US government researchers recently demonstrated that an experimental vaccine containing proteins from Ebola and Sudan viruses provides monkeys with some protection against those viruses. But precisely how the vaccine works is unclear, and it has never been tested in humans. Moreover, until now no laboratory has isolated a neutralizing antibody against Sudan virus.
To find such an antibody, Dye and his colleagues at Fort Detrick, Maryland, injected lab mice with a harmless virus engineered to make copies of the Sudan virus coat protein. The coat protein provoked the mice's immune B cells to make various antibodies against it, and the scientists were able to reproduce the mice's repertoire of antibodies by harvesting their B-cells and culturing them in the lab. Testing each type of antibody for its ability to block the infection of cells with Sudan virus, the researchers found one good candidate, antibody 16F6, which not only neutralized Sudan virus in the lab dish but also significantly delayed the deaths of infected mice. They then sent 16F6 to Ollmann Saphire's lab at Scripps Research in California.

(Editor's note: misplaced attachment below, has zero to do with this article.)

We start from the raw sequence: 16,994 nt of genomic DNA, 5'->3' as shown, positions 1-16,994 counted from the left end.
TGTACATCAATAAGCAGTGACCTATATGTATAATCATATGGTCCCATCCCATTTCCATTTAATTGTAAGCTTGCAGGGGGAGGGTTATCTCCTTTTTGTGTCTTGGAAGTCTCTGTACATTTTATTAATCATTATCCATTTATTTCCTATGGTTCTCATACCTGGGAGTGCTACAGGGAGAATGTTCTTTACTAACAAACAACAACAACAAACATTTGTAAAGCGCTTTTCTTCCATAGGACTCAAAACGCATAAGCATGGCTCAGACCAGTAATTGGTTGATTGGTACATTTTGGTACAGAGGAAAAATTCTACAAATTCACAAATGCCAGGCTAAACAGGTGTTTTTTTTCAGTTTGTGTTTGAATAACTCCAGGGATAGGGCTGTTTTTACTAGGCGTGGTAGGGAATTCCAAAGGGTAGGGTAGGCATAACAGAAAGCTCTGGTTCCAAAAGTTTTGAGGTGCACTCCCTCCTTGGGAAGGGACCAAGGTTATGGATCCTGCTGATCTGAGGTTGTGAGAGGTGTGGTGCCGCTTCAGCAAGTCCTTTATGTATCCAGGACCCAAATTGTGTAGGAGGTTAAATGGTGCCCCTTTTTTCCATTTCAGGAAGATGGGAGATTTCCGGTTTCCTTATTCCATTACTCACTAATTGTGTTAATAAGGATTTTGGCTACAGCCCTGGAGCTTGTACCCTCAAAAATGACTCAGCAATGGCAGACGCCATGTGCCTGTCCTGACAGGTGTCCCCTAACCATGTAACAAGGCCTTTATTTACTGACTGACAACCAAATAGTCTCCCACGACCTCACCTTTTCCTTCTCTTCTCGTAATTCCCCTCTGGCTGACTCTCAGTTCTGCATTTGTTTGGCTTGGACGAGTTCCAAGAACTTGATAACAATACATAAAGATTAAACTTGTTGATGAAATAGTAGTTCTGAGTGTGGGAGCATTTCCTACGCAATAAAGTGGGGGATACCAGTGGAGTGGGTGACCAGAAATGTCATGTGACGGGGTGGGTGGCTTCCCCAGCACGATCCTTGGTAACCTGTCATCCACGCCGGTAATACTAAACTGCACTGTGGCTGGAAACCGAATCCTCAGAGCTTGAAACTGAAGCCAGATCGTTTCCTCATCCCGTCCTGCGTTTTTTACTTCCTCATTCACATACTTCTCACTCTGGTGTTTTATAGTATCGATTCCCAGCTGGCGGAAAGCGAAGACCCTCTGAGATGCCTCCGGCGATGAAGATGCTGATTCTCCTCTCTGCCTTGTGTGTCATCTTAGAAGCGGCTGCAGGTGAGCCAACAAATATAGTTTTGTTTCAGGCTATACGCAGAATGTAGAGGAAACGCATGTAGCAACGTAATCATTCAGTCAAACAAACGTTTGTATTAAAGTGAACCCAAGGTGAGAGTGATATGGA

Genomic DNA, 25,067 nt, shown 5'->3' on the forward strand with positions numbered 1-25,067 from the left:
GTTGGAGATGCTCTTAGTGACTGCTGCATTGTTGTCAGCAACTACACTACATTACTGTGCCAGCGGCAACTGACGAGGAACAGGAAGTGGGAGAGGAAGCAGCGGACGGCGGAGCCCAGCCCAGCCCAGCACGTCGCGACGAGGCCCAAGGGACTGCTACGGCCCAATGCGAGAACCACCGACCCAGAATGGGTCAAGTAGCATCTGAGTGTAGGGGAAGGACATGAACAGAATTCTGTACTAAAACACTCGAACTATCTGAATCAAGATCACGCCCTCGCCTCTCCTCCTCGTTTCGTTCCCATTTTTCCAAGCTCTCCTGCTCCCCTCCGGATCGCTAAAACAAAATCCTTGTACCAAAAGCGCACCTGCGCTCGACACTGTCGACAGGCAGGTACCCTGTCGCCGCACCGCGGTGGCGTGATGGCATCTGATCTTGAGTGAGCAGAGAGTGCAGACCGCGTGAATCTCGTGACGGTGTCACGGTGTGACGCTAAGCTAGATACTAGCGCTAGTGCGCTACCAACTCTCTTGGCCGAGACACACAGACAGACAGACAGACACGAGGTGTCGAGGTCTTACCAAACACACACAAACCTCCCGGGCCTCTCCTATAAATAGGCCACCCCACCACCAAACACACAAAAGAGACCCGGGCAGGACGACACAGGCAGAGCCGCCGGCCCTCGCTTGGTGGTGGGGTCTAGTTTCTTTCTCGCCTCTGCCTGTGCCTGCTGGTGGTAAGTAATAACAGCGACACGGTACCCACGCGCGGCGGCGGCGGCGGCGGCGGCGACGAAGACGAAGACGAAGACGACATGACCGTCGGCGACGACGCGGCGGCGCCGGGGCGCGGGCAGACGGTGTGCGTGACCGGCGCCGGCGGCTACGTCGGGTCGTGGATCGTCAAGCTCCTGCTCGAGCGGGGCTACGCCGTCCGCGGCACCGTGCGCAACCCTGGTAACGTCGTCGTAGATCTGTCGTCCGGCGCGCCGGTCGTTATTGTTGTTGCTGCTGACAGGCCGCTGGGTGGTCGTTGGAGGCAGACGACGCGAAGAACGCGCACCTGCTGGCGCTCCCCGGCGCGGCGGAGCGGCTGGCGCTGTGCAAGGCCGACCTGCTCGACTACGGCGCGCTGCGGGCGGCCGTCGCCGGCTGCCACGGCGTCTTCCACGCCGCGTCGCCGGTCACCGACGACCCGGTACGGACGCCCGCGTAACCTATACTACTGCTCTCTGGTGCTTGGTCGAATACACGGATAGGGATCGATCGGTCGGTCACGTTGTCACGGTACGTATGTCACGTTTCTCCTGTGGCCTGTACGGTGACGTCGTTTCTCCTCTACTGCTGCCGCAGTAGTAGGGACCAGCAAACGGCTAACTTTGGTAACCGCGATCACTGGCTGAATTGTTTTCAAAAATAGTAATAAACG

"We were very excited about developing this antibody as a potential treatment for Ebola virus," said Dye. "Collaborating with the Ollmann Saphire lab to determine the binding site was the perfect complement to our previous work."
Ollmann Saphire's lab specializes in the use of X-ray crystallography and related techniques to visualize the atomic-scale details of viruses bound by antibodies. These details reveal where on a virus an antibody binds, and if the antibody is one that neutralizes a virus's ability to infect cells, its binding site usually offers important clues to the virus's workings and vulnerabilities.
In the new study, Ollmann Saphire's team found that 16F6 attaches to the Sudan virus in a way that links two segments of the viral coat protein. The virus is known to use one of these segments, GP1, to grab hold of a host cell. When this happens, the cell automatically brings the virus inside, encapsulated within a bubble-like chamber known as an endosome. Normally the cell would destroy the contents of such an endosome, but Sudan virus-like some other viruses-employs its other viral coat-protein segment, GP2, to fuse to the wall of the endosome so that it and the rest of the virus escape into the doomed cell's interior. Antibody 16F6 seems to prevent this fusion process from happening by keeping GP2 bound to GP1.